UN needs reality check

In 2000 when every member of the United Nations agreed to focus on eight areas of universal concern, such as poverty and hunger, healthcare, primary education and status of women, there was enthusiasm that developing nations, backed by rich countries, will be able to halve the scale of these problems by 2015. However, with five years left, the hope for a far better world with far less hunger, disease, illiteracy and gender discrimination stands vastly diminished. This is not necessarily on account of declining commitment to achieve the UN’s millennium goals, although most countries have wavered over the past decade. What has made the task difficult is the emergence of new problems. The World Development Report 2011, recently published by the World Bank, has identified some of them. For instance, last September’s review of progress on meeting the millennium goal targets has shown that the global economic recession, the spiralling cost of food, the rise in oil prices and the unchecked increase in population are some of the issues that have made the task difficult for most developing and poor nations. A decade ago, nobody anticipated these roadblocks, nor were factors like organised crime, human and drug trafficking, civil unrest and terrorism given due weightage: These could further thwart progress over the next five years and beyond.
Separate performers from habitual laggards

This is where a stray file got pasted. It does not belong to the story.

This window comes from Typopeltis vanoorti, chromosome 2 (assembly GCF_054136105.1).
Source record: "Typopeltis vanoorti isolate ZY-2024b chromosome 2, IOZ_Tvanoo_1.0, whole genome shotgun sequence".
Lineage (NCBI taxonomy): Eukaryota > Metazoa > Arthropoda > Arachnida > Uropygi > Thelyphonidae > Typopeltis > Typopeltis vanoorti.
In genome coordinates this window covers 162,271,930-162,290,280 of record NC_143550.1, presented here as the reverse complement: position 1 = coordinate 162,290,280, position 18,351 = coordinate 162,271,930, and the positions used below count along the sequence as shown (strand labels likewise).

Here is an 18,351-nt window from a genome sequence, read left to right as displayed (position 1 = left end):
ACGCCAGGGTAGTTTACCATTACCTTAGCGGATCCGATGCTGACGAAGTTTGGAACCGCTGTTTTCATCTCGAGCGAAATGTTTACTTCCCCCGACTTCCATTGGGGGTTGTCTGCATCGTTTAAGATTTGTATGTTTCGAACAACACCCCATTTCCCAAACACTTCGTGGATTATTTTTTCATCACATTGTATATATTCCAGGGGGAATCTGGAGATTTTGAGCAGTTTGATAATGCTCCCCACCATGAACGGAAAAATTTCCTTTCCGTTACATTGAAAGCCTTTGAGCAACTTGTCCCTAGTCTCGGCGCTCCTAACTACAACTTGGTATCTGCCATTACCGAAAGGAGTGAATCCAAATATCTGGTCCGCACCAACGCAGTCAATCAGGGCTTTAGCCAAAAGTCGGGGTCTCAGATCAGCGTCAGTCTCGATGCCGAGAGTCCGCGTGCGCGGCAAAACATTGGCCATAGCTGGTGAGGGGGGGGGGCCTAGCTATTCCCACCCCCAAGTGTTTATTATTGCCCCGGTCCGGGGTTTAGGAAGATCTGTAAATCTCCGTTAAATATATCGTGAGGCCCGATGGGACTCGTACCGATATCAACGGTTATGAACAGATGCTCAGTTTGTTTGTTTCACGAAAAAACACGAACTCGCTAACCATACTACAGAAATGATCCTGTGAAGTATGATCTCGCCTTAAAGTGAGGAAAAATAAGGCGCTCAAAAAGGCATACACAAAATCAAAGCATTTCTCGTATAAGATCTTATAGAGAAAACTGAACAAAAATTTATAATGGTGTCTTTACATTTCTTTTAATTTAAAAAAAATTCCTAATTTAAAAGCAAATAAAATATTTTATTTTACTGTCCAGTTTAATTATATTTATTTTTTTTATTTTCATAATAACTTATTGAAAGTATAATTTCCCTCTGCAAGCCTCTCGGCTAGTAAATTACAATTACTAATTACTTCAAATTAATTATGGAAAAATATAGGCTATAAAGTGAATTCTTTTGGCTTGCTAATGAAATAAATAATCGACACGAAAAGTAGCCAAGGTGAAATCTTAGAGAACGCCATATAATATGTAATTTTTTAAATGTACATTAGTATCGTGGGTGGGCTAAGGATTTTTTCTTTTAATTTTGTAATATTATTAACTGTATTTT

The report highlights the hugely negative impact of civilian conflict and political violence — which result in instability and poor governance — on development, especially in African countries. A similar impact cannot be ruled out in Arab states that have been witnessing political turmoil and uncertainty since January this year. Progress in other parts of the world is more likely to be negated by the drag-down effect of poor performance by Governments, such as they are, in strife-torn African nations that are twice likely to be poor with high mortality rates. In sharp contrast, China and India, which are politically stable and have been making impressive economic progress, will score well across most of the targets. There’s both a message and lesson in this for countries that have chosen a different path, overlooking the welfare of their masses while pursuing the interests of a few individuals. Although another five years are left before a full and final assessment can be done as to how far countries have succeeded in meeting the human development goals set during the historic Millennium Session of the UN, it is evident that many will be found to be straying far behind some who would have a better report card to flaunt. In a sense, this reality will also drive home the fact that it makes little sense to expect equal performance by every Government across the world. For, there are Governments that perform and there are those that steal. This simple fact is often lost on do-gooders at the UN.